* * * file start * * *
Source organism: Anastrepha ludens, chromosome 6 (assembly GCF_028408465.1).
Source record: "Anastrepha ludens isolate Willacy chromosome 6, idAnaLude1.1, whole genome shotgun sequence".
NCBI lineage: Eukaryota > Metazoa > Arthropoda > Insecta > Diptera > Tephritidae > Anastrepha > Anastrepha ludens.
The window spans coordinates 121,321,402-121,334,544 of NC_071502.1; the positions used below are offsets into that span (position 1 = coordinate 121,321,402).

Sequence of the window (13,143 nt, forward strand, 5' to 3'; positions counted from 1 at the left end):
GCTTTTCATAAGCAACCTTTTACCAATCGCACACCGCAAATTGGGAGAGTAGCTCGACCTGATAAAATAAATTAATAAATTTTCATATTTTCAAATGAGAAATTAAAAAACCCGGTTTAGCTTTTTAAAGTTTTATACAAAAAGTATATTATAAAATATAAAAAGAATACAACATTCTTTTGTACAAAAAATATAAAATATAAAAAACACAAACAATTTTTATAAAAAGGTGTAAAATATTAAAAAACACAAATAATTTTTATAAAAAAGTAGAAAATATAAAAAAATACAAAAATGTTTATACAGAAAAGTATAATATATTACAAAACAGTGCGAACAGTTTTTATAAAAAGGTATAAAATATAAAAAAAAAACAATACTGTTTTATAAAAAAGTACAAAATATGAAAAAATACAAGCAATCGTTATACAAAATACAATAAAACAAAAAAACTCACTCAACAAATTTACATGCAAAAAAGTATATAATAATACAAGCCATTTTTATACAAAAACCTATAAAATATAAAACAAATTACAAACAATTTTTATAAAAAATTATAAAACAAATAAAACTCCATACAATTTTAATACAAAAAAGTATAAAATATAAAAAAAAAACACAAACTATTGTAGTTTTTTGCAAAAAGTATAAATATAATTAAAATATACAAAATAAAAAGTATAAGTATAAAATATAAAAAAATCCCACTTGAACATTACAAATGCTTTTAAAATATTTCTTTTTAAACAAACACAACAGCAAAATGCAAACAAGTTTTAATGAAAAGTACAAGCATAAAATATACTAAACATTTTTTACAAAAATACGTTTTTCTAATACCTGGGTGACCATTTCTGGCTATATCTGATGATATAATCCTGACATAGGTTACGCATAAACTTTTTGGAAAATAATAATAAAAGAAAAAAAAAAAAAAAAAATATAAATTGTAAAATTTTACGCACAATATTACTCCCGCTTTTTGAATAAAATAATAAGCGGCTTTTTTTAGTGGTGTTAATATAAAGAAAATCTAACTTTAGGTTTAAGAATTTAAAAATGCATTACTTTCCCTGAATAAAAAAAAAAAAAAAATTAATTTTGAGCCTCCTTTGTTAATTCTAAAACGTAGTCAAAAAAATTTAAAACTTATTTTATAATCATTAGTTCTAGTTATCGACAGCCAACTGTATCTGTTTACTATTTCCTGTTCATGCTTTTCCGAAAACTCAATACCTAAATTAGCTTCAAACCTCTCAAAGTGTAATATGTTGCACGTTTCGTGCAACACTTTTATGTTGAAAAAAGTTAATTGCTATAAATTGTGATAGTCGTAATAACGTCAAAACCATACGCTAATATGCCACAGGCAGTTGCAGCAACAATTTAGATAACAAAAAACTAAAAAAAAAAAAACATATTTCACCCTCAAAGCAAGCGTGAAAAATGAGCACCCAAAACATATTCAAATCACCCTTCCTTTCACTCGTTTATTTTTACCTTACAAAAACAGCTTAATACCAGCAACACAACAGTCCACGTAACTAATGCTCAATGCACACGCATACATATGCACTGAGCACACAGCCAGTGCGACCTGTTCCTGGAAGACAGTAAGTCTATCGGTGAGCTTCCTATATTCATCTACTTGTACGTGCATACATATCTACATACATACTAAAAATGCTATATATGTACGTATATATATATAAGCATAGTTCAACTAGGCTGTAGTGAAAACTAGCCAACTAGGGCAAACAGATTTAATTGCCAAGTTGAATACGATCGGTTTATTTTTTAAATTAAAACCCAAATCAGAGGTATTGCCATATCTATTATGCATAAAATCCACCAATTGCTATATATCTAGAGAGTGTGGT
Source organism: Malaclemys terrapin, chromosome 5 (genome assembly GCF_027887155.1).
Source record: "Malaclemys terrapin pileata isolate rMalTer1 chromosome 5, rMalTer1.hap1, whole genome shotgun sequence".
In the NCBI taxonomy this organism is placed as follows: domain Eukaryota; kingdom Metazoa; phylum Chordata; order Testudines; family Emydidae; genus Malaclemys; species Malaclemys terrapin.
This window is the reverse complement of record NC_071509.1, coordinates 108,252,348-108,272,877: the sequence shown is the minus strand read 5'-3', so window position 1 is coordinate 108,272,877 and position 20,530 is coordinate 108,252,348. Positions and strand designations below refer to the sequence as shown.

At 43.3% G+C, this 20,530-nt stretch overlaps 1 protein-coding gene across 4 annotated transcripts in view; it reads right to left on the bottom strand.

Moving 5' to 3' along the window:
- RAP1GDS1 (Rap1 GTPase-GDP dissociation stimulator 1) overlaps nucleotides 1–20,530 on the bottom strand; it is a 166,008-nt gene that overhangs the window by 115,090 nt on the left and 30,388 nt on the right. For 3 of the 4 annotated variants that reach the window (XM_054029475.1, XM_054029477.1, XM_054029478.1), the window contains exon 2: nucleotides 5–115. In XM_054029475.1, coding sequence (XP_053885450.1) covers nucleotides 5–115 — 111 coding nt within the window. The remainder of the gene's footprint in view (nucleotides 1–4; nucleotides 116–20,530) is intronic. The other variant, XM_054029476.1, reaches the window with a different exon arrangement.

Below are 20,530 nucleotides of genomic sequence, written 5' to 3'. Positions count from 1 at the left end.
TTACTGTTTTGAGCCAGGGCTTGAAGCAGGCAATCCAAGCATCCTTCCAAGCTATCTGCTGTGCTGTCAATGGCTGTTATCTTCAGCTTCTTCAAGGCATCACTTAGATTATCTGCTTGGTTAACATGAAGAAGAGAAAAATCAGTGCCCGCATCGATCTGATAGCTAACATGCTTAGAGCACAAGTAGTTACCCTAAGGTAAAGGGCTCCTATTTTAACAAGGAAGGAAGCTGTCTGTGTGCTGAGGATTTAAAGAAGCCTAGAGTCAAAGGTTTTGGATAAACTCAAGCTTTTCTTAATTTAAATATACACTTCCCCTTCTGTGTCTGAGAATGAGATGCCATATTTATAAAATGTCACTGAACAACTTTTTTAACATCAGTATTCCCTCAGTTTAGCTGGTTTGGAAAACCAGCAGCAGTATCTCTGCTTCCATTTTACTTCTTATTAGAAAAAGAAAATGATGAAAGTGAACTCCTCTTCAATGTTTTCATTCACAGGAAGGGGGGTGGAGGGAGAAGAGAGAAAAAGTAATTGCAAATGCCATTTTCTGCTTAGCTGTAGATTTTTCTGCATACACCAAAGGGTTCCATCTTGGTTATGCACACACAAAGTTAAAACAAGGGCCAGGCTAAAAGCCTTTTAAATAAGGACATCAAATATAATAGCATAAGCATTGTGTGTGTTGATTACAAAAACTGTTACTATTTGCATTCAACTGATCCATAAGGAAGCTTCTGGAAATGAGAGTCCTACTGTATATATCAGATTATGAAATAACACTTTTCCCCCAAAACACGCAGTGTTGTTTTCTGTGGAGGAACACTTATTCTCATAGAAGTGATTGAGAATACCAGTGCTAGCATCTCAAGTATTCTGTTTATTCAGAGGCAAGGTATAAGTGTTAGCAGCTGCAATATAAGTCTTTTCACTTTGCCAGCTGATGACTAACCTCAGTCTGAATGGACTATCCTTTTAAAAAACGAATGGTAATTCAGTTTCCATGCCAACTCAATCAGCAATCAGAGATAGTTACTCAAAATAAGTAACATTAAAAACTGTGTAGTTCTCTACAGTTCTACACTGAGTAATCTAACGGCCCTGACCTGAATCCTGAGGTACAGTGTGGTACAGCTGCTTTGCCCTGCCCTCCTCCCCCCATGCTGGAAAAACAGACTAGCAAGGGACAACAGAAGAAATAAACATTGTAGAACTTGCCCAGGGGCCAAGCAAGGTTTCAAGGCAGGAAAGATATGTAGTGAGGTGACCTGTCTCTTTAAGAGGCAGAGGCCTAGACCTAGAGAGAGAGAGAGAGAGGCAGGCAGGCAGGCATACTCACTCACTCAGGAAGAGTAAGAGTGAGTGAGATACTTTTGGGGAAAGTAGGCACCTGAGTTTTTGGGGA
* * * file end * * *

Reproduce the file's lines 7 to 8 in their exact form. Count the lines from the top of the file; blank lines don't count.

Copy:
Source organism: Malaclemys terrapin, chromosome 5 (genome assembly GCF_027887155.1).
Source record: "Malaclemys terrapin pileata isolate rMalTer1 chromosome 5, rMalTer1.hap1, whole genome shotgun sequence".